Bill Clinton: Economy Should Recover Before Deficit-Cutting Deal Takes Effect
WASHINGTON -- Former President Bill Clinton said Wednesday that any deficit-cutting deal worked out between Democrats and Republicans shouldn't take effect immediately, but rather wait until after the economy has recovered. He warned that implementing the cuts too soon could imperil the fragile economic recovery and possibly send the country spiraling back into a recession.
"Almost nobody's talking about one of the central points that everyone who has analyzed this situation makes -- including the bipartisan Simpson-Bowles commission -- which [is] you shouldn't do any of this until the economy is clearly recovering," said Clinton in remarks at the annual Campus Progress National Conference in Washington, D.C.
"If you do things that dampen economic growth…there's a good chance that economic activity will go down so much that tax revenues will be reduced even more than spending is cut and the deficit will increase," he added.
Clinton was speaking before a crowd of more than 1,200 young people at the gathering sponsored by Campus Progress, which is part of the Center for American Progress.
He also took aim at Republicans for griping about the size of the national debt under a Democratic president and standing by as it ballooned under Republican presidents.
"The Republicans, who control the House and now have greater control of the Senate, have now decided -- having tripled the debt in the 12 years before I took office and doubled it since I left -- that it's all of a sudden the biggest problem in the world," he said.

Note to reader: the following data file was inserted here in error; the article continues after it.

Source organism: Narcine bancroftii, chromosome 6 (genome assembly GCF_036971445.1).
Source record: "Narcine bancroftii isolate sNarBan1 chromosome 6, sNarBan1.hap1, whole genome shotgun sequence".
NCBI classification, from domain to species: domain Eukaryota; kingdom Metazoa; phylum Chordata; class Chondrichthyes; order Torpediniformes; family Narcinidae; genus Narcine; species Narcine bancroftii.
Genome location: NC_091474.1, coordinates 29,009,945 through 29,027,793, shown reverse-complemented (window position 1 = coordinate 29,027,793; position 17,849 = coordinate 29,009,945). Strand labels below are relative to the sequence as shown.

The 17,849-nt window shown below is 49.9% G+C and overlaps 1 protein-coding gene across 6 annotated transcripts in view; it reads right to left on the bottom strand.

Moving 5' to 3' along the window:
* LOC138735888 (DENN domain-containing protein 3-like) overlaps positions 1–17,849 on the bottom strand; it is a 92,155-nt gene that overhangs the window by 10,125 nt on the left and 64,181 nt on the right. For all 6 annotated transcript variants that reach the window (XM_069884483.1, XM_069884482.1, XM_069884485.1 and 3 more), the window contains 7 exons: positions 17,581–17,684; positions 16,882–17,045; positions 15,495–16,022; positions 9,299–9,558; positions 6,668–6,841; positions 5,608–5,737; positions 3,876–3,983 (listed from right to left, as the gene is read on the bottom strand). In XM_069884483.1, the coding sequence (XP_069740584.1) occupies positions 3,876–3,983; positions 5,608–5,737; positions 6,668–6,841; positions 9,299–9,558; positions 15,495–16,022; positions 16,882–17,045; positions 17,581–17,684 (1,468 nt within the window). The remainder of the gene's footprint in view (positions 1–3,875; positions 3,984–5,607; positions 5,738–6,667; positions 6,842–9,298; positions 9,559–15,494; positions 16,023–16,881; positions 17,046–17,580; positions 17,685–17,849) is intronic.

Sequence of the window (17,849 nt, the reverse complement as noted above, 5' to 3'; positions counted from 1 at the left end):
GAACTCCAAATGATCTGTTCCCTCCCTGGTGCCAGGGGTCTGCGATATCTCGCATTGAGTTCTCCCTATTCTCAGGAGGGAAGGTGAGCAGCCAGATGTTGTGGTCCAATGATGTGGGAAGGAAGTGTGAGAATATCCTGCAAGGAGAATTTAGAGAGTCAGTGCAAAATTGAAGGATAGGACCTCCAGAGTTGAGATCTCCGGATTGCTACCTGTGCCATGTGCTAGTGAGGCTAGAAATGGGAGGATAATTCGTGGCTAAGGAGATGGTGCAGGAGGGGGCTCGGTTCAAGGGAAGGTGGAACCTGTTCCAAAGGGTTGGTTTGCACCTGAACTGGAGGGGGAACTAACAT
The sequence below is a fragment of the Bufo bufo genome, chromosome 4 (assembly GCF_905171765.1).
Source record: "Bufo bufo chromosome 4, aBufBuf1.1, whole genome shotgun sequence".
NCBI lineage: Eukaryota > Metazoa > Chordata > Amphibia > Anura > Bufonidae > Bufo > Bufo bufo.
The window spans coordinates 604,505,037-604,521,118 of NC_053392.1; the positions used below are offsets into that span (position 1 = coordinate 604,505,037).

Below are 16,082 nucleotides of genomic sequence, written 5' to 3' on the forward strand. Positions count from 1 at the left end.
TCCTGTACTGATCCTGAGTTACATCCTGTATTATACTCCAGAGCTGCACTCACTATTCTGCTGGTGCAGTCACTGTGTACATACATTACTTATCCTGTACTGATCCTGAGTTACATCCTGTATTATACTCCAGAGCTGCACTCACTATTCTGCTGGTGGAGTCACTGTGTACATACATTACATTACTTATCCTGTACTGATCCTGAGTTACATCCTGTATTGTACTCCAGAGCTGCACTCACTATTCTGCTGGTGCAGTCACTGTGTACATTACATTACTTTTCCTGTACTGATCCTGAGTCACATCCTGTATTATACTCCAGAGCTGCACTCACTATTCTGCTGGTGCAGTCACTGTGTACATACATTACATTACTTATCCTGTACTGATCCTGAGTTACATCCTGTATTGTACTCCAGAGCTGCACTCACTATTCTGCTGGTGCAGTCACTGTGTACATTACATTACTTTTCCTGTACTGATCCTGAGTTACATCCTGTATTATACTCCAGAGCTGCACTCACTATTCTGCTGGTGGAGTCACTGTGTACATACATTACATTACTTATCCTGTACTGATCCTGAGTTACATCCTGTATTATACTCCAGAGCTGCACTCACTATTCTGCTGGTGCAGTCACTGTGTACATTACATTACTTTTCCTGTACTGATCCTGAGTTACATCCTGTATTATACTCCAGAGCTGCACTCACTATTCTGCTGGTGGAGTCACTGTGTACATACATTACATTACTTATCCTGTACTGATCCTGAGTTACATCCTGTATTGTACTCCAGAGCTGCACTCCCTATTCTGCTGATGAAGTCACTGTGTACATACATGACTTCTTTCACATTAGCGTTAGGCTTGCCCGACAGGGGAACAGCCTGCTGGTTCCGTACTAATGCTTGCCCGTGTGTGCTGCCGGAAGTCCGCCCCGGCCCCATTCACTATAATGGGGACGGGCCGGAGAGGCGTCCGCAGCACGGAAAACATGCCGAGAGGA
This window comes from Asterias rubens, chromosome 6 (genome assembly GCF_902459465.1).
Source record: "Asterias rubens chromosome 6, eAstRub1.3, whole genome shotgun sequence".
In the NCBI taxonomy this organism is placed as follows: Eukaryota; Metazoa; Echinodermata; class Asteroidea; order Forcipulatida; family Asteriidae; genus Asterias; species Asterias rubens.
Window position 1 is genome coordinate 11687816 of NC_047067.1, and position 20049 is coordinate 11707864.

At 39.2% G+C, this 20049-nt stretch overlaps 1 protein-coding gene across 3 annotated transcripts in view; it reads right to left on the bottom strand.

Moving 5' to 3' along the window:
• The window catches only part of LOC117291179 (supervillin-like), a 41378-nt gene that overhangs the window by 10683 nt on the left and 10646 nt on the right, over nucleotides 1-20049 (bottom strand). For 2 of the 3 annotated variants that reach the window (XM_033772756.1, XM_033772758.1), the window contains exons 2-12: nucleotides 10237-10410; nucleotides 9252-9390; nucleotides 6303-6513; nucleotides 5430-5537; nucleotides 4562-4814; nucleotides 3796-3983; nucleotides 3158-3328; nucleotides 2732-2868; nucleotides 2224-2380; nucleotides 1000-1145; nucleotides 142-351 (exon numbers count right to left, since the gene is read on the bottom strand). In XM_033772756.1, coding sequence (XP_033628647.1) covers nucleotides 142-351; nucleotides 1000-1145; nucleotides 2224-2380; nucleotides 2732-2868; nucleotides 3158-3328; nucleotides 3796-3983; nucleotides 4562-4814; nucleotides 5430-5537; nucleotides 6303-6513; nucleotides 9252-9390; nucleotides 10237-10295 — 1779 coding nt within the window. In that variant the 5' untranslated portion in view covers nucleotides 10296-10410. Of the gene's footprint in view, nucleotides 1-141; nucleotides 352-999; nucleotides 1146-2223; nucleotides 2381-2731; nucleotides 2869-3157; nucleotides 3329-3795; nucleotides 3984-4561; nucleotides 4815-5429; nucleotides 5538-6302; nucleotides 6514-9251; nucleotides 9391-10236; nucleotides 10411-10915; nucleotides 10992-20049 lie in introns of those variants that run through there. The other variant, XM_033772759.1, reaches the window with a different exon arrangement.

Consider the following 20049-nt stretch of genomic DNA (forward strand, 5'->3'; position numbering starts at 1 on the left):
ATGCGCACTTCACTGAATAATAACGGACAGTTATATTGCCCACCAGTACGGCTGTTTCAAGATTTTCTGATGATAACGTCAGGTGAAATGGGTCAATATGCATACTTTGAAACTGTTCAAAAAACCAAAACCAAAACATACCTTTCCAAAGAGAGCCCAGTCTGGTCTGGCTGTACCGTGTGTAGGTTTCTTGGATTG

As lawmakers get set to meet with the White House this week, the timing of the reductions are likely to be a major sticking point. Republicans have warned that the cuts already proposed by the White House rely heavily on budget gimmicks that would essentially mean no reductions in the interim but savings in the long-term.
Earlier this week, the former Democratic president advised President Obama "not to blink" on the budget debate with Republicans. Obama has now stepped into the discussions with Republican congressional leaders after Vice President Biden's debt ceiling talks broke down.
Republicans have continued to decry any attempt to include tax hikes, scaling back tax cuts or eliminating subsidies to large corporations.
Clinton said one of the things keeping America's economy from fully recovering are the declining payrolls at the state and local levels.
A recent report by the liberal Center on Budget and Policy Priorities reinforced Clinton's statement.
The CPBP report found some states have actually made their situations worse by enacting spending cuts and cutting corporate income and property taxes simultaneously. Many of those states were where Republicans took office in 2010 promising to make government less involved in peoples' lives -- an idea Clinton chastised.
"This idea that the government is the source of all America's problems would strike the Founding Fathers as passing strange," Clinton said, adding, "There is not a single example today of a really successful wealthy country that does not have both a vibrant economy and a strong effective government."